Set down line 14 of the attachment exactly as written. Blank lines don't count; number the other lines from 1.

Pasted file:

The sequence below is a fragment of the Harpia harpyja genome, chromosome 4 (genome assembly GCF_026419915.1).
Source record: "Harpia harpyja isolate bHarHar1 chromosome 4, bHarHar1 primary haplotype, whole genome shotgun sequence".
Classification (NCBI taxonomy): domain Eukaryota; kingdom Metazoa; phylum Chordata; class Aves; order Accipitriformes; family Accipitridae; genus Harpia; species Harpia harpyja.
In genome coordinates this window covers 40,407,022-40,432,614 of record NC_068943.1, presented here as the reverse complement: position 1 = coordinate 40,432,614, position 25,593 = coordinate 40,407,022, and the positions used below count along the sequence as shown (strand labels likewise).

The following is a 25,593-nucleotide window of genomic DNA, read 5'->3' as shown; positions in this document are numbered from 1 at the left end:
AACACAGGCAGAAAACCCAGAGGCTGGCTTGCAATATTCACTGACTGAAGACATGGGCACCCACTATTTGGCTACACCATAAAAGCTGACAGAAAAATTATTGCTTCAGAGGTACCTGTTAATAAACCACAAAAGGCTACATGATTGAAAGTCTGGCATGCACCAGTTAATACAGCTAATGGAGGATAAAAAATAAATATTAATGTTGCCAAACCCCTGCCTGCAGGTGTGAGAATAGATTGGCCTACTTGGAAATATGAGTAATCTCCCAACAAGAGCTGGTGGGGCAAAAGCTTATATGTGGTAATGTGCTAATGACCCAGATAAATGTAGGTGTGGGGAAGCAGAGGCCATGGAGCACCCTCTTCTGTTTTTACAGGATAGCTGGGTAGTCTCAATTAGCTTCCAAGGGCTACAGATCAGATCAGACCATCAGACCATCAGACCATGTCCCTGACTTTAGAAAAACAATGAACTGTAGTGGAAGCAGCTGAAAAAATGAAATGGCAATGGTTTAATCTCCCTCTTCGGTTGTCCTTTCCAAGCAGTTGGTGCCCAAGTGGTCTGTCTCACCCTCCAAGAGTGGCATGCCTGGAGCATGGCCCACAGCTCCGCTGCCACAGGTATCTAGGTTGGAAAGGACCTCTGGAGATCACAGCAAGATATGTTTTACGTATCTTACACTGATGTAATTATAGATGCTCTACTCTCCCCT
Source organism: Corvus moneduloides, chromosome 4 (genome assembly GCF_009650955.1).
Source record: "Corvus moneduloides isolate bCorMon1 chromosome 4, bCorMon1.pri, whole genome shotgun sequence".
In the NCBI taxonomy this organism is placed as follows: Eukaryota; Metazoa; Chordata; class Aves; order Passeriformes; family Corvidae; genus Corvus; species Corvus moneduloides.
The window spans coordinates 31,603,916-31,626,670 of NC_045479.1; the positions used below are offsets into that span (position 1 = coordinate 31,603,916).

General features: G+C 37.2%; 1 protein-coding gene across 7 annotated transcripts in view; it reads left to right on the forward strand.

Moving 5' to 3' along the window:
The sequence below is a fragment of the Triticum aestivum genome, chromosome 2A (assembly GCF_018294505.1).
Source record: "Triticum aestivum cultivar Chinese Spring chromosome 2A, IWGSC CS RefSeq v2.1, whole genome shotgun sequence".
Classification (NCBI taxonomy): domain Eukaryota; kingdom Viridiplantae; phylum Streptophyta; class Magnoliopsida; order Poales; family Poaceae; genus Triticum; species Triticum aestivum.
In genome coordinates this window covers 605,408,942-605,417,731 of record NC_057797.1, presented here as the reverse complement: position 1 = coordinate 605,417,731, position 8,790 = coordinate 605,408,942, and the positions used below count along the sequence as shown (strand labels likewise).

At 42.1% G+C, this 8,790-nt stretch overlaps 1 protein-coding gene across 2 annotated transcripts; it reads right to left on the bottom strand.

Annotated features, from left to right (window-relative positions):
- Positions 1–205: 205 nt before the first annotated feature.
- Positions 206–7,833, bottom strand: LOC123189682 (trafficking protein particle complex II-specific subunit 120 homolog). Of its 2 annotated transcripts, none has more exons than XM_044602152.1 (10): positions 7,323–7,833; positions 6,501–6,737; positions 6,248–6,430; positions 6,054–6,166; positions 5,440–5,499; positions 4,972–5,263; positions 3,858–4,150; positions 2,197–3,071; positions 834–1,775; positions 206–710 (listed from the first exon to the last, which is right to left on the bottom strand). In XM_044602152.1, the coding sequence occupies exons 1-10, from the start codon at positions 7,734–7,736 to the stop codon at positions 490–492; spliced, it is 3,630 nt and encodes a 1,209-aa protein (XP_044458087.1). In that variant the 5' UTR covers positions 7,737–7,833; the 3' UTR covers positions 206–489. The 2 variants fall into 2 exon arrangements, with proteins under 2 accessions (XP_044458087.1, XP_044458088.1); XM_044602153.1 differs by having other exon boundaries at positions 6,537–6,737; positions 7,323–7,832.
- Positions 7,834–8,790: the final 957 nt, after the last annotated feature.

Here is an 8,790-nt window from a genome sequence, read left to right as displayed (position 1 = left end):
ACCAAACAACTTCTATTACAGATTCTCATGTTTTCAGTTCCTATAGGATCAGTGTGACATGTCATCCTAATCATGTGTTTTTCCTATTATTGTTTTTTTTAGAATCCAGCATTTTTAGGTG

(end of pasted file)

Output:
Source record: "Triticum aestivum cultivar Chinese Spring chromosome 2A, IWGSC CS RefSeq v2.1, whole genome shotgun sequence".